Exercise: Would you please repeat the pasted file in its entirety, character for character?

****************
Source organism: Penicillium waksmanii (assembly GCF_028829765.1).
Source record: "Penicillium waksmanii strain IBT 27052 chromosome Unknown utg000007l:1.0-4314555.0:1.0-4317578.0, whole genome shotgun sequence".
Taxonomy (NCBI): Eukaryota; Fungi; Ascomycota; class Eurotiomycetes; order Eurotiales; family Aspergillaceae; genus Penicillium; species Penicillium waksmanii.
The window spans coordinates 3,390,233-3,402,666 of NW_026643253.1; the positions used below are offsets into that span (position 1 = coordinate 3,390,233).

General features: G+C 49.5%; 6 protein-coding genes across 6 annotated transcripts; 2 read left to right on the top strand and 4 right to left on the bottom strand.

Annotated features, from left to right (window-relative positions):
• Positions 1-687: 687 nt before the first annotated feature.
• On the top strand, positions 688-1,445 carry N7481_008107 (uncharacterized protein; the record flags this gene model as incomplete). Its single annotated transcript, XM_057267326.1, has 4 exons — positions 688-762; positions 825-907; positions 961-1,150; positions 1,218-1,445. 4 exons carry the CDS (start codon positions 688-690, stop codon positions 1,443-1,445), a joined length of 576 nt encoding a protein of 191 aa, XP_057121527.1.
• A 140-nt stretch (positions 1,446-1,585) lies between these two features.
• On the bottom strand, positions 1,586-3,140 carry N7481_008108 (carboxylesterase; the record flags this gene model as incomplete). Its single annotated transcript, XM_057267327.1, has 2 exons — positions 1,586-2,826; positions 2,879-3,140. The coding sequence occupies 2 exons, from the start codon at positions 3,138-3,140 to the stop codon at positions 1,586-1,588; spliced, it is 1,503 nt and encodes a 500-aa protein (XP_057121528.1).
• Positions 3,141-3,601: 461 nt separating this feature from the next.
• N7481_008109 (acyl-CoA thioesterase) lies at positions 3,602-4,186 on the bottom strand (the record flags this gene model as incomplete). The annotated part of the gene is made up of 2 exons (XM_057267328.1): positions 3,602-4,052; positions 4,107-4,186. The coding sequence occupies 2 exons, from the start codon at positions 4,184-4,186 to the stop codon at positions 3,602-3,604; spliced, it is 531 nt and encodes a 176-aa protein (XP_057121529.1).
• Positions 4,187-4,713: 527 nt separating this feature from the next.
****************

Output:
Source organism: Penicillium waksmanii (assembly GCF_028829765.1).
Source record: "Penicillium waksmanii strain IBT 27052 chromosome Unknown utg000007l:1.0-4314555.0:1.0-4317578.0, whole genome shotgun sequence".
Taxonomy (NCBI): Eukaryota; Fungi; Ascomycota; class Eurotiomycetes; order Eurotiales; family Aspergillaceae; genus Penicillium; species Penicillium waksmanii.
The window spans coordinates 3,390,233-3,402,666 of NW_026643253.1; the positions used below are offsets into that span (position 1 = coordinate 3,390,233).

General features: G+C 49.5%; 6 protein-coding genes across 6 annotated transcripts; 2 read left to right on the top strand and 4 right to left on the bottom strand.

Annotated features, from left to right (window-relative positions):
• Positions 1-687: 687 nt before the first annotated feature.
• On the top strand, positions 688-1,445 carry N7481_008107 (uncharacterized protein; the record flags this gene model as incomplete). Its single annotated transcript, XM_057267326.1, has 4 exons — positions 688-762; positions 825-907; positions 961-1,150; positions 1,218-1,445. 4 exons carry the CDS (start codon positions 688-690, stop codon positions 1,443-1,445), a joined length of 576 nt encoding a protein of 191 aa, XP_057121527.1.
• A 140-nt stretch (positions 1,446-1,585) lies between these two features.
• On the bottom strand, positions 1,586-3,140 carry N7481_008108 (carboxylesterase; the record flags this gene model as incomplete). Its single annotated transcript, XM_057267327.1, has 2 exons — positions 1,586-2,826; positions 2,879-3,140. The coding sequence occupies 2 exons, from the start codon at positions 3,138-3,140 to the stop codon at positions 1,586-1,588; spliced, it is 1,503 nt and encodes a 500-aa protein (XP_057121528.1).
• Positions 3,141-3,601: 461 nt separating this feature from the next.
• N7481_008109 (acyl-CoA thioesterase) lies at positions 3,602-4,186 on the bottom strand (the record flags this gene model as incomplete). The annotated part of the gene is made up of 2 exons (XM_057267328.1): positions 3,602-4,052; positions 4,107-4,186. The coding sequence occupies 2 exons, from the start codon at positions 4,184-4,186 to the stop codon at positions 3,602-3,604; spliced, it is 531 nt and encodes a 176-aa protein (XP_057121529.1).
• Positions 4,187-4,713: 527 nt separating this feature from the next.